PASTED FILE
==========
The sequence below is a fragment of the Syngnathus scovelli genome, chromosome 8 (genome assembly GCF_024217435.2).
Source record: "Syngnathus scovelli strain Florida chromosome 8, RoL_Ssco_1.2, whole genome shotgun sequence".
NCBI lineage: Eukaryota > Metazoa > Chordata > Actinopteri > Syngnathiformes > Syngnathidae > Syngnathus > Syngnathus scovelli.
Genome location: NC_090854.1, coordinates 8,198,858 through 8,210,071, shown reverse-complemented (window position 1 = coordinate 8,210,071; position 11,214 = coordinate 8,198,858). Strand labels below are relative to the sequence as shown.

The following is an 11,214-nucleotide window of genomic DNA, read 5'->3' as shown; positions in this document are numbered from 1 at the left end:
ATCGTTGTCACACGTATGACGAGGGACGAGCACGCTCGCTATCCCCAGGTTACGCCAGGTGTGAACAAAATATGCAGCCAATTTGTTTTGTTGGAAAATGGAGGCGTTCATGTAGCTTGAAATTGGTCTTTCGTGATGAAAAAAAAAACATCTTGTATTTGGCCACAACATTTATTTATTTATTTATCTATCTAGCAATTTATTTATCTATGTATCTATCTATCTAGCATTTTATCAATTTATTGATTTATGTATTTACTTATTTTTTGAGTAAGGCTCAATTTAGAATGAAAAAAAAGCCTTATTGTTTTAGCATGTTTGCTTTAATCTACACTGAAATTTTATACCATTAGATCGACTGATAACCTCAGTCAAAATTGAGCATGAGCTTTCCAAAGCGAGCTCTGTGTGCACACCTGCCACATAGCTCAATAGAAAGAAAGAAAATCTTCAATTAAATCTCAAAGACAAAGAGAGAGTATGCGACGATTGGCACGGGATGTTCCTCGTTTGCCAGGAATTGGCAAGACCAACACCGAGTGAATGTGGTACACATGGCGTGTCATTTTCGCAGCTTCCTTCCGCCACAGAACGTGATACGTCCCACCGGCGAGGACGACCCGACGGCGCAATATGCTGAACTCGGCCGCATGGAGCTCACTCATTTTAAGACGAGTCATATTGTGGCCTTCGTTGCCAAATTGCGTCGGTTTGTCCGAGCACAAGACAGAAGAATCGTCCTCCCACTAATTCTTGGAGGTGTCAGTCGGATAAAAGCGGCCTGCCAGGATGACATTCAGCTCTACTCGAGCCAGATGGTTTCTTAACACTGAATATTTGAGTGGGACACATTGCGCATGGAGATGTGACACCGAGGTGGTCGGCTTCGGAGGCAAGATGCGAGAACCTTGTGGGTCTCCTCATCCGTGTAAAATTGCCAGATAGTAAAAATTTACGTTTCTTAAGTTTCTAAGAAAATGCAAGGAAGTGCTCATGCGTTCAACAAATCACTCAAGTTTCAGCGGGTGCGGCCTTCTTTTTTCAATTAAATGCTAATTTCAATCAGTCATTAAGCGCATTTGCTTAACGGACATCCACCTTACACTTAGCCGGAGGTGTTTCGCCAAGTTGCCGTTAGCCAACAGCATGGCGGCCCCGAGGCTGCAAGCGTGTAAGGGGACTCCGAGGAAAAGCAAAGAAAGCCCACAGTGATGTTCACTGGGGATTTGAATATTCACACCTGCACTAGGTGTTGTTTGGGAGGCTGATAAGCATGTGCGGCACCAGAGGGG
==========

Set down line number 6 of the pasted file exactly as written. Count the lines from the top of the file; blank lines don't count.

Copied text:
ATCGTTGTCACACGTATGACGAGGGACGAGCACGCTCGCTATCCCCAGGTTACGCCAGGTGTGAACAAAATATGCAGCCAATTTGTTTTGTTGGAAAATGGAGGCGTTCATGTAGCTTGAAATTGGTCTTTCGTGATGAAAAAAAAAACATCTTGTATTTGGCCACAACATTTATTTATTTATTTATCTATCTAGCAATTTATTTATCTATGTATCTATCTATCTAGCATTTTATCAATTTATTGATTTATGTATTTACTTATTTTTTGAGTAAGGCTCAATTTAGAATGAAAAAAAAGCCTTATTGTTTTAGCATGTTTGCTTTAATCTACACTGAAATTTTATACCATTAGATCGACTGATAACCTCAGTCAAAATTGAGCATGAGCTTTCCAAAGCGAGCTCTGTGTGCACACCTGCCACATAGCTCAATAGAAAGAAAGAAAATCTTCAATTAAATCTCAAAGACAAAGAGAGAGTATGCGACGATTGGCACGGGATGTTCCTCGTTTGCCAGGAATTGGCAAGACCAACACCGAGTGAATGTGGTACACATGGCGTGTCATTTTCGCAGCTTCCTTCCGCCACAGAACGTGATACGTCCCACCGGCGAGGACGACCCGACGGCGCAATATGCTGAACTCGGCCGCATGGAGCTCACTCATTTTAAGACGAGTCATATTGTGGCCTTCGTTGCCAAATTGCGTCGGTTTGTCCGAGCACAAGACAGAAGAATCGTCCTCCCACTAATTCTTGGAGGTGTCAGTCGGATAAAAGCGGCCTGCCAGGATGACATTCAGCTCTACTCGAGCCAGATGGTTTCTTAACACTGAATATTTGAGTGGGACACATTGCGCATGGAGATGTGACACCGAGGTGGTCGGCTTCGGAGGCAAGATGCGAGAACCTTGTGGGTCTCCTCATCCGTGTAAAATTGCCAGATAGTAAAAATTTACGTTTCTTAAGTTTCTAAGAAAATGCAAGGAAGTGCTCATGCGTTCAACAAATCACTCAAGTTTCAGCGGGTGCGGCCTTCTTTTTTCAATTAAATGCTAATTTCAATCAGTCATTAAGCGCATTTGCTTAACGGACATCCACCTTACACTTAGCCGGAGGTGTTTCGCCAAGTTGCCGTTAGCCAACAGCATGGCGGCCCCGAGGCTGCAAGCGTGTAAGGGGACTCCGAGGAAAAGCAAAGAAAGCCCACAGTGATGTTCACTGGGGATTTGAATATTCACACCTGCACTAGGTGTTGTTTGGGAGGCTGATAAGCATGTGCGGCACCAGAGGGG